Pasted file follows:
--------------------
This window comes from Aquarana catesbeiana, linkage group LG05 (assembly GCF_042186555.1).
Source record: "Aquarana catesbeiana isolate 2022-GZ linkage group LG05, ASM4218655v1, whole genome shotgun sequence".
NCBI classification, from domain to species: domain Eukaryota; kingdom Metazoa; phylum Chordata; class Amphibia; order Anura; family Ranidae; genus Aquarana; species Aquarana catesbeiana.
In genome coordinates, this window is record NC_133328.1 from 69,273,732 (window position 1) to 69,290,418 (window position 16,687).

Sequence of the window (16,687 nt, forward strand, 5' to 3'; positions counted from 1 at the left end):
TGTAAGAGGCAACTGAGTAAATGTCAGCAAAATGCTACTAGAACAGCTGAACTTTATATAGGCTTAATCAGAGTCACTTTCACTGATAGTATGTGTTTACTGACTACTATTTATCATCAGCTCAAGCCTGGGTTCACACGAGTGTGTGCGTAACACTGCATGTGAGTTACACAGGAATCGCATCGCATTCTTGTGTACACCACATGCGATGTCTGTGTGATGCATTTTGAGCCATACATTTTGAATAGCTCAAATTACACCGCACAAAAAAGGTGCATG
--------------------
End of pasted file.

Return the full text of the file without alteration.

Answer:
This window comes from Aquarana catesbeiana, linkage group LG05 (assembly GCF_042186555.1).
Source record: "Aquarana catesbeiana isolate 2022-GZ linkage group LG05, ASM4218655v1, whole genome shotgun sequence".
NCBI classification, from domain to species: domain Eukaryota; kingdom Metazoa; phylum Chordata; class Amphibia; order Anura; family Ranidae; genus Aquarana; species Aquarana catesbeiana.
In genome coordinates, this window is record NC_133328.1 from 69,273,732 (window position 1) to 69,290,418 (window position 16,687).

Sequence of the window (16,687 nt, forward strand, 5' to 3'; positions counted from 1 at the left end):
TGTAAGAGGCAACTGAGTAAATGTCAGCAAAATGCTACTAGAACAGCTGAACTTTATATAGGCTTAATCAGAGTCACTTTCACTGATAGTATGTGTTTACTGACTACTATTTATCATCAGCTCAAGCCTGGGTTCACACGAGTGTGTGCGTAACACTGCATGTGAGTTACACAGGAATCGCATCGCATTCTTGTGTACACCACATGCGATGTCTGTGTGATGCATTTTGAGCCATACATTTTGAATAGCTCAAATTACACCGCACAAAAAAGGTGCATG